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Preliminary Considerations Regarding Federal Investments in Vaccine Purchase and Immunization Services: Interim Report on Immunization Finance Policies and Practices upward transition. For various reasons, states were unable to respond immediately to use this expanded federal support, especially in the area of infrastructure. Over time, however, state efforts have matured and state requests for assistance now exceed the level of available federal funding. Although immunization coverage rates in children are currently high, recent cuts in the federal budget for immunization infrastructure have caused states to reduce the scale of their immunization outreach, performance assessment, and information management efforts. Many states are also reformulating their immunization efforts, including greater reliance on managed care programs to serve Medicaid populations, the development of immunization registries to track vaccine coverage rates within the public and private sectors, and the emergence of new Children's Health Insurance Programs (CHIP) within the states. The implementation of the state Children's Health Insurance Program is in its early stages. Although the CHIP program may bring larger numbers of disadvantaged children into the private primary care system for immunization services, it is too soon to determine the impact of this program on immunization coverage rates or the need for stand-alone vaccination services for uninsured children in the public sector. Furthermore, CHIP is not designed to finance population-wide services such as disease surveillance, immunization education and outreach, or assessment. In the interim, state CHIP variations and the emergence of managed care in Medicaid have created new demands for data collection and program oversight at the state and national levels so that immunization levels can be monitored within a variety of health care delivery systems. It is premature at this time for the Institute of Medicine to recommend the federal or state funding requirements for investments in immunization infrastructure services. As interim guidance, the Committee observes that the Nation's immunization efforts are important and deserve careful attention; the current state of flux in new federal programs (such as CHIP) is generating considerable uncertainty about the role of governmental efforts in supporting and financing immunization services; as an insurance program, CHIP is not designed to support population-wide services in areas such as assessment of immunization coverage, professional and public education about new vaccines, record assessment, or the development of immunization registries; and states have the capacity to use at least the current level of federal support from the national immunization program productively; any further reductions would threaten the provision of needed immunization services and would add further instability to a system in flux. INTRODUCTION The prevention of infectious disease through the use of vaccines is one of the most powerful health care and public health achievements in this century. In the early part of the 20th century, diseases such as measles, diphtheria, polio, influenza, and pertussis were responsible for thousands of deaths among children and adults. As we approach a new cen-
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Preliminary Considerations Regarding Federal Investments in Vaccine Purchase and Immunization Services: Interim Report on Immunization Finance Policies and Practices tury, a substantial amount of the infectious disease burden has been reduced because of successes in vaccine development and immunization coverage for each new cohort of children, adolescents, and adults. Since 1900, vaccines have been licensed for use against 21 diseases; 11 of these vaccines have been recommended for use in all U.S. children (Centers for Disease Control and Prevention, 1999a).1 In 1997, basic immunization coverage2 nationwide was 91 percent or higher in children 19–35 months of age; adult influenza coverage in persons 65 and older reached 66 percent (Centers for Disease Control and Prevention, 1999b: 7). At the request of the U.S. Senate Appropriations Committee, the Institute of Medicine's Committee on Immunization Finance Policies and Practices is examining the nature and cost of the federal role in supporting a national immunization policy.3 The IOM study will review the impact of federal funds on immunization rates and will eventually recommend an appropriate level of future federal investment in achieving national immunization goals, especially in the area of infrastructure support, which represents the set of diverse services and systems separate from vaccine purchase and delivery. 4 In this interim report, the committee has been asked by CDC to examine two specific concerns regarding Section 317 of the Public Health Services Act, which provides federal funds to the states for vaccines and immunization infrastructure efforts: the experience with carryover (unobligated funds) in the administration of the Section 317 program; and The impact of the new Children's Health Insurance Program on the need for federal Section 317 funds for both core function initiatives and vaccine purchase. Immunization serves two important purposes: protection of the individual and protection of the community by reducing and, in some cases, eliminating the spread of infectious agents. Recognizing that the control of vaccine preventable disease is a national policy matter, the Congress and the federal government have launched a comprehensive strategy over the past four decades to improve immunization rates throughout the nation. This strategy is grounded in the following premises: Vaccines are one of the most cost effective public health interventions of the 20th century. For example, CDC estimates that the U.S. saves over $13 for every dollar invested in measles/mumps/rubella vaccination —a savings of approximately $4 billion each year (CDC, 1999b: 8). Research and science continue to expand and improve our ability to reduce the disease burden against new infectious agents. Each day approximately 11,000 infants are born who should receive between 19 and 23 doses of vaccines to be fully immunized, most of which should be administered by 18 months of age. Although a significant proportion of the general population may be fully immunized at a particular time, coverage rates are uneven and life-threatening disease outbreaks can and do occur. In a highly mobile society, the presence and movement of even small numbers of unimmunized individuals can foster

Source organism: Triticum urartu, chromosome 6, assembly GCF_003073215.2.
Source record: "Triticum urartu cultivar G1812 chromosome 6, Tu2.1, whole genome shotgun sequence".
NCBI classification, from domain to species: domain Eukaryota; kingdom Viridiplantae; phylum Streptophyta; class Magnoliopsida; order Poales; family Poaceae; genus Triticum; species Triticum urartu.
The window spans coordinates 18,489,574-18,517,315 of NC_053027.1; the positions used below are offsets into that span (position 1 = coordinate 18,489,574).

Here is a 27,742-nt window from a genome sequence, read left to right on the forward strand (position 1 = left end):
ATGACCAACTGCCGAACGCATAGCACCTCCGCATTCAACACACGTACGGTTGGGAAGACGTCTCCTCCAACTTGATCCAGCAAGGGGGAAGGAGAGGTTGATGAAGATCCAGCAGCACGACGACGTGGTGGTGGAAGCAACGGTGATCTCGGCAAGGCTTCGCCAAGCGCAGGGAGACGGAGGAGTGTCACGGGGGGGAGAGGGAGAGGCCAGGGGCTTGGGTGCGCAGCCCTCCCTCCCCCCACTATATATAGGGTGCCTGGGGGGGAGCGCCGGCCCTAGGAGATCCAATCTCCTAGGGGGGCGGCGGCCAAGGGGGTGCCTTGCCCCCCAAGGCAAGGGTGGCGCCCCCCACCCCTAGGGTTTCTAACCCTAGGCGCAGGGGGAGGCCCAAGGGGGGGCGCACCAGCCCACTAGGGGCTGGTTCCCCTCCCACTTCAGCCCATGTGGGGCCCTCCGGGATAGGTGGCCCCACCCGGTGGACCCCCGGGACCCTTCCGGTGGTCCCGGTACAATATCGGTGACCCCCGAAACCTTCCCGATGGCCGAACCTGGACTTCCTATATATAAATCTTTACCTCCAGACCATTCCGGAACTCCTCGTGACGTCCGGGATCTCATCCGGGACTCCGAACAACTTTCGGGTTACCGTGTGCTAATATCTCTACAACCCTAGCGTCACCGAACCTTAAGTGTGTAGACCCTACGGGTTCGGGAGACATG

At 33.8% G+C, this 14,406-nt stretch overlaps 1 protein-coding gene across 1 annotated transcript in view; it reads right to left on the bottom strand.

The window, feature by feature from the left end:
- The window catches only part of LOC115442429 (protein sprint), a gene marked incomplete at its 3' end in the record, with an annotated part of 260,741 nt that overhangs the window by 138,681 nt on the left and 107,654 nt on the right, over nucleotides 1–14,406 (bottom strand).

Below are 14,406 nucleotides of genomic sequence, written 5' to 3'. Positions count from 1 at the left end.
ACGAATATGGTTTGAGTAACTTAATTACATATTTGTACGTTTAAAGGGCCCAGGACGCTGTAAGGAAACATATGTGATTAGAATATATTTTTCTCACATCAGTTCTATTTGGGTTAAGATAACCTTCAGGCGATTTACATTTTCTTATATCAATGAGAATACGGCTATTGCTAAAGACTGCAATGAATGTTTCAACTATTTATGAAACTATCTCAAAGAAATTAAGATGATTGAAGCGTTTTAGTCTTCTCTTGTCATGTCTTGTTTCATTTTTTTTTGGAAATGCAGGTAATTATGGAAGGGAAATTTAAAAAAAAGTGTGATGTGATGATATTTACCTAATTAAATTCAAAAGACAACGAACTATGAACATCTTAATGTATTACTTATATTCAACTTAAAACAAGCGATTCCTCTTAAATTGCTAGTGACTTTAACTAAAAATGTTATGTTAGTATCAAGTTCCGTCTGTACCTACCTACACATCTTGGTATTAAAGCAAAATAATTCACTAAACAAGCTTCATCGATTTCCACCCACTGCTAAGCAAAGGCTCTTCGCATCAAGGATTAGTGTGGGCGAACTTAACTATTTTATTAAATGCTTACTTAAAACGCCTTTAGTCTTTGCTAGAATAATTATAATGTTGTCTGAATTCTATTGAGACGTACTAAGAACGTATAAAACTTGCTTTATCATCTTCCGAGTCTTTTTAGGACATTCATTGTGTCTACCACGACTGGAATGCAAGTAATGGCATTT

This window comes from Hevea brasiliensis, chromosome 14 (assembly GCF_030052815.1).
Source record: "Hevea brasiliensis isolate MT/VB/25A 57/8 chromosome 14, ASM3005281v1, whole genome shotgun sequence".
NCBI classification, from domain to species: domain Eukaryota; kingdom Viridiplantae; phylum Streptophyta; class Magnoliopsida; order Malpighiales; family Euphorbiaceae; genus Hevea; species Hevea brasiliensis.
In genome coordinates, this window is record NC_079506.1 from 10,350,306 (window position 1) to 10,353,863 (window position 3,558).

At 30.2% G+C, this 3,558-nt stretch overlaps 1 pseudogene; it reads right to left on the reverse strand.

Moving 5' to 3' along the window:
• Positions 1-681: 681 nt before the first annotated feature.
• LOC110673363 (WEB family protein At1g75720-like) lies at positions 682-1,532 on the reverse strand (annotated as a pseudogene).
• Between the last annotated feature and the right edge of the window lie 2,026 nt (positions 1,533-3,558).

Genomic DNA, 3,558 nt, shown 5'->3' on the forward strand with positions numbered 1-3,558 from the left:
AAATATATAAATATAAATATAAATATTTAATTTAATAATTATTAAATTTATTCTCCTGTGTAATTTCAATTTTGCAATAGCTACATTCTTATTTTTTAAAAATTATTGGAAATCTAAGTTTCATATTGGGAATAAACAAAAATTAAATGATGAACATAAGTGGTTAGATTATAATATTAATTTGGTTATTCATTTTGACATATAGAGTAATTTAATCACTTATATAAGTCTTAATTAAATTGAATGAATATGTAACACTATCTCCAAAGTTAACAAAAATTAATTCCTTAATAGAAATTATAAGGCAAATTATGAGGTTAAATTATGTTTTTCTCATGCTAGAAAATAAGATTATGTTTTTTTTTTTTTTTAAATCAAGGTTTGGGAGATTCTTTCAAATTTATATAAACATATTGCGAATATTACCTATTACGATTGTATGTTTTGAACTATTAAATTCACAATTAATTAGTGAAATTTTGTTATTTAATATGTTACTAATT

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Preliminary Considerations Regarding Federal Investments in Vaccine Purchase and Immunization Services: Interim Report on Immunization Finance Policies and Practices situations in which unprotected children, adolescents, and adults can be unexpectedly exposed to vaccine preventable diseases. Immunization coverage rates require persistent monitoring because declines in immunization status serve as early warnings of greater susceptibility to infectious disease. The federal effort in supporting immunization services has expanded in the past as a result of vaccine preventable disease epidemics or outbreaks (e.g., the emergence of the Salk vaccine for polio in the mid-1950s and the measles outbreak in 1989–1990). What remains uncertain is the scope of an adequate federal investment in immunization services in the absence of a disease outbreak or epidemic. Maintaining an adequate data collection and monitoring system and developing strategies to improve immunization rates in areas of need are key components of our national immunization policy, but the scale of the federal role in these efforts, and the extent to which outreach responsibilities and surveillance of disease rates and vaccine records should be shared between the states and the federal government, remains uncertain. Immunization is an important component of comprehensive primary care. A freestanding immunization system may be necessary at times to improve immunization levels in underserved communities or during disease outbreaks. But ideally, a primary care medical home provides the best opportunity for consistent, up-to-date immunization coverage. However, primary care services are not designed to address population-wide concerns in areas such as disease surveillance, public and professional education, performance monitoring, and vaccine safety. Our nation's immunization program originated in 1955, when Congress appropriated funds to help states and local communities buy and administer the recently licensed inactivated polio vaccine. The adoption of the Vaccination Assistance Act in 1962, along with other policy changes, institutionalized a federal role in the area of childhood immunization and expanded this role to include vaccines against diphtheria, pertussis, tetanus, and measles as well as polio.5 In the late 1970s, the Carter Administration launched the Childhood Immunization Initiative consisting of new legislation, large public education programs, and support for the creation and enforcement of school entry immunization requirements. Federal efforts declined in the 1980s, including the discontinuation of the National Immunization Survey in 1985. An outbreak of measles in several parts of the country in 1989–1990 drew public attention and support for strengthening federal efforts in immunization services. First the Bush Administration and later the Clinton Administration worked with Congress to implement a national effort designed to increase immunization rates and to improve the operation of the nation's immunization system. This effort involves an intricate public/private partnership focused on two objectives (NVAC, 1991): The development of an effective vaccine purchase and delivery system that can supplement private sector efforts and assure access to vaccines for disadvantaged families, and